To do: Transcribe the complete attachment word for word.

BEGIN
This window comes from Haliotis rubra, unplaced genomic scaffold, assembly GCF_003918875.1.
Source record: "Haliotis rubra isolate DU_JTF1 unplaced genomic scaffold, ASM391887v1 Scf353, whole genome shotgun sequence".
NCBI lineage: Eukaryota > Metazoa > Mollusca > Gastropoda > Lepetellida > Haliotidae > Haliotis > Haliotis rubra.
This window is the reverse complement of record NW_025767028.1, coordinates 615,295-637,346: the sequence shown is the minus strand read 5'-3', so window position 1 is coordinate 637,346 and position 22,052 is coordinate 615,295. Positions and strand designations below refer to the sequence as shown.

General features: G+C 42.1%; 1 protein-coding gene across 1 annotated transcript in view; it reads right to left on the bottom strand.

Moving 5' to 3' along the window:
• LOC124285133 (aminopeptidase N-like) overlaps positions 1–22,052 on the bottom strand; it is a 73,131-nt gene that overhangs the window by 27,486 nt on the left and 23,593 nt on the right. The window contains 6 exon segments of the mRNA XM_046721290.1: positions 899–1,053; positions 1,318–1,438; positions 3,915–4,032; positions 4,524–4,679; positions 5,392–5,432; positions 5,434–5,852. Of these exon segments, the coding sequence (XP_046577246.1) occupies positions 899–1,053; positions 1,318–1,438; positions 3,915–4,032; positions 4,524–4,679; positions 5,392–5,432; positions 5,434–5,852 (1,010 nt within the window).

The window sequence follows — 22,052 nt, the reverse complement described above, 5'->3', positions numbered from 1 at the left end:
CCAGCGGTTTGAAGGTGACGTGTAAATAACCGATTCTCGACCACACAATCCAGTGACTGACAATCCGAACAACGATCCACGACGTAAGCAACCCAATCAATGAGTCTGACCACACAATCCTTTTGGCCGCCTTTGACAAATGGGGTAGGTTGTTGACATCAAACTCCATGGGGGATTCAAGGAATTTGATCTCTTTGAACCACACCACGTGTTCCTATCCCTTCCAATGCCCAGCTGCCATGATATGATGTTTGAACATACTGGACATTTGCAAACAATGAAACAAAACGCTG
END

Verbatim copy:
This window comes from Haliotis rubra, unplaced genomic scaffold, assembly GCF_003918875.1.
Source record: "Haliotis rubra isolate DU_JTF1 unplaced genomic scaffold, ASM391887v1 Scf353, whole genome shotgun sequence".
NCBI lineage: Eukaryota > Metazoa > Mollusca > Gastropoda > Lepetellida > Haliotidae > Haliotis > Haliotis rubra.
This window is the reverse complement of record NW_025767028.1, coordinates 615,295-637,346: the sequence shown is the minus strand read 5'-3', so window position 1 is coordinate 637,346 and position 22,052 is coordinate 615,295. Positions and strand designations below refer to the sequence as shown.

General features: G+C 42.1%; 1 protein-coding gene across 1 annotated transcript in view; it reads right to left on the bottom strand.

Moving 5' to 3' along the window:
• LOC124285133 (aminopeptidase N-like) overlaps positions 1–22,052 on the bottom strand; it is a 73,131-nt gene that overhangs the window by 27,486 nt on the left and 23,593 nt on the right. The window contains 6 exon segments of the mRNA XM_046721290.1: positions 899–1,053; positions 1,318–1,438; positions 3,915–4,032; positions 4,524–4,679; positions 5,392–5,432; positions 5,434–5,852. Of these exon segments, the coding sequence (XP_046577246.1) occupies positions 899–1,053; positions 1,318–1,438; positions 3,915–4,032; positions 4,524–4,679; positions 5,392–5,432; positions 5,434–5,852 (1,010 nt within the window).

The window sequence follows — 22,052 nt, the reverse complement described above, 5'->3', positions numbered from 1 at the left end:
CCAGCGGTTTGAAGGTGACGTGTAAATAACCGATTCTCGACCACACAATCCAGTGACTGACAATCCGAACAACGATCCACGACGTAAGCAACCCAATCAATGAGTCTGACCACACAATCCTTTTGGCCGCCTTTGACAAATGGGGTAGGTTGTTGACATCAAACTCCATGGGGGATTCAAGGAATTTGATCTCTTTGAACCACACCACGTGTTCCTATCCCTTCCAATGCCCAGCTGCCATGATATGATGTTTGAACATACTGGACATTTGCAAACAATGAAACAAAACGCTG